Dwight L. Moody, Billy Sunday, and Jack Wyrtzen are examples of men who received the Holy Spirit’s gift of evangelism. When they spoke, people flocked to the auditoriums to hear them. In the 1940s, when Wyrtzen preached in New York City, 20,000 people would sit inside Madison Square Garden and another 10,000 would be standing in the streets. Forty thousand people braved the wind and rain to hear him preach in Yankee Stadium. Only God Himself knows how many people came to Christ because of Wyrtzen’s God-given gift of evangelism.

Those with the pastoral gift are appointed by Christ to lead, protect, and care for Christians under their influence. The care of the Christian community is committed to pastors (Eph. 4:11). The Greek word poimenas literally means “shepherds.” Men who hold the office of pastor must also demonstrate the gift of teaching. Not all teachers are pastors, but all pastors must be teachers.

The gift of teaching demonstrates the spiritual aptitude to communicate effectively in a way that clarifies, explains, and helps Christians apply biblical truth while living in the reality of everyday experience (Rom. 12:7; 1 Cor. 12:28; Eph. 4:11).

The gift of exhortation differs from the gift of teaching in that its purpose is to motivate to action (Rom. 12:8). Preaching involves exhortation to some extent, but those with the gift of exhortation receive the specific ability to help Christians recognize and actively pursue God’s will for their lives. The Greek word translated “exhort” encapsulates the ideas of encouraging, warning, and convincing someone about the need for a particular action.

The gift of administration, or leadership, is vital to various groups within the body of Christ (Rom. 12:8; 1 Cor. 12:28). People with this gift have the ability to recognize and effectively communicate ministry goals while organizing and motivating a church or group of Christians to meet those goals and minister effectively.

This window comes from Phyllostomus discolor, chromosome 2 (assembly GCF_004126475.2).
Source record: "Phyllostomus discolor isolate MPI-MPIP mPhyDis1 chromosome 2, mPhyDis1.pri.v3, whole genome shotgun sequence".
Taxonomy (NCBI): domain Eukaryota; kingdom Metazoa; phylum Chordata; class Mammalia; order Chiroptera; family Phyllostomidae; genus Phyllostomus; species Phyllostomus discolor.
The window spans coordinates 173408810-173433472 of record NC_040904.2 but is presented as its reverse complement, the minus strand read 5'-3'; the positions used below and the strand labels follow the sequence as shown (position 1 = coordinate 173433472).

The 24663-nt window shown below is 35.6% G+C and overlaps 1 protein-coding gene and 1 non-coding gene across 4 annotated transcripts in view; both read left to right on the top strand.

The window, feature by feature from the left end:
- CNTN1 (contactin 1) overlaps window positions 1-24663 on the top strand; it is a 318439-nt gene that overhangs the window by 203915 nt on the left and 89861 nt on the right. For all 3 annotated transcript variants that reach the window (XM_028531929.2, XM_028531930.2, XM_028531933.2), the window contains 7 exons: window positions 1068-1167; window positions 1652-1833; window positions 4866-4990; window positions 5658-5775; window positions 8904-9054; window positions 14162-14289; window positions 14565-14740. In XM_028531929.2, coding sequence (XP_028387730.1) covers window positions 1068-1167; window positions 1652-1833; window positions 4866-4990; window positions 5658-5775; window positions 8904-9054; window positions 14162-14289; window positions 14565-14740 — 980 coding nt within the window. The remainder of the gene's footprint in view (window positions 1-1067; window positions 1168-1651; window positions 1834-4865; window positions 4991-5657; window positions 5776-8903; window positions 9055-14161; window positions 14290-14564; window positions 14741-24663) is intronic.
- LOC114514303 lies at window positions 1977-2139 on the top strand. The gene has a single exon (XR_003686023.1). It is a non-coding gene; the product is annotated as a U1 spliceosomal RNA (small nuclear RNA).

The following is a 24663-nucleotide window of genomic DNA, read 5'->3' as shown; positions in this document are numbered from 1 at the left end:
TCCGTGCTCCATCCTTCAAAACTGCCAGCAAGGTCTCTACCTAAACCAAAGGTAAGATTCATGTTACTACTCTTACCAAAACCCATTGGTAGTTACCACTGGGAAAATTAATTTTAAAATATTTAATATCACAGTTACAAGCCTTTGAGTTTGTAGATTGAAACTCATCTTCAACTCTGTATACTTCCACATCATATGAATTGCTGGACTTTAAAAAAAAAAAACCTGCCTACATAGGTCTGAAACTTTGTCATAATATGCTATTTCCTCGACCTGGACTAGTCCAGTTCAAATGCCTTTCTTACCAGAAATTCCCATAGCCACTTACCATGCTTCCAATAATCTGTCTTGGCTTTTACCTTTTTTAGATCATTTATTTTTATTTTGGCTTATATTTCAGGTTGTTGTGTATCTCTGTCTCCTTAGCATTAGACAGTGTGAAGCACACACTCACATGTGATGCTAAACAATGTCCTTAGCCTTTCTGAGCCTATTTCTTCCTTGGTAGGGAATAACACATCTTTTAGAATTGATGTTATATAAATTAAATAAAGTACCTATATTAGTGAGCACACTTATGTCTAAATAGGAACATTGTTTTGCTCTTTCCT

The gift of ministry, or helps, is also vital to the work of the church. The Greek word for “helps” is often translated “deacon” (Rom. 12:7; 1 Cor. 12:28; 1 Tim. 3:13). Although every Christian should be willing to help, some have the spiritual gift to recognize and meet needs within the body of Christ. Some people with this gift provide rides for the elderly, taking them to church, the doctor, or the market. Others use this gift by doing home repairs or helping congregants move from one home to another. Geographic location, individual personality, and unique circumstances affect the way this gift is demonstrated, giving it amazing adaptability and diversity of expression. Its importance to the church cannot be overstated.

Faith, as well as being foundational to the Christian life, is a distinctive gift of the Spirit (1 Cor. 12:9). Most believe it describes the ability to trust God and confidently move forward in the belief that goals will be achieved despite obstacles and appearances to the contrary.

George Mueller (1805–1898) of Bristol, England, is an example of someone who had the gift of faith. With no money of his own and the determination never to ask anyone for a penny, he built an enormous campus of orphanages entirely by faith. (See “The Man Who Got Things From God” by Bonnie Pearson in the September/October 2010 issue of Israel My Glory.) He prayed fervently about his needs, wholly believing God would provide; and in the course of his life, he received what would be the equivalent today of $400 million to build and operate the orphanages.

Giving is incumbent upon all Christians, but it is also distinguished as one of the spiritual gifts (Rom. 12:8). People with this gift are spiritually programmed with the particular ability to commit their earthly possessions to the Lord for His service.

Christians with the gift of mercy are moved to compassion when confronted by the suffering of others. Interestingly, Paul encouraged those endowed with this gift to exercise it with cheerfulness (Rom. 12:8).

The mystique that often surrounds the subject of spiritual gifts is unfortunate. The church enjoys a diversity of gifts distributed by the Holy Spirit on the basis of God’s grace. Their purpose is encapsulated in 1 Corinthians 12:7: “But the manifestation of the Spirit is given to each one for the profit of all.” Do you know what the Holy Spirit has equipped you to do? Are you doing it?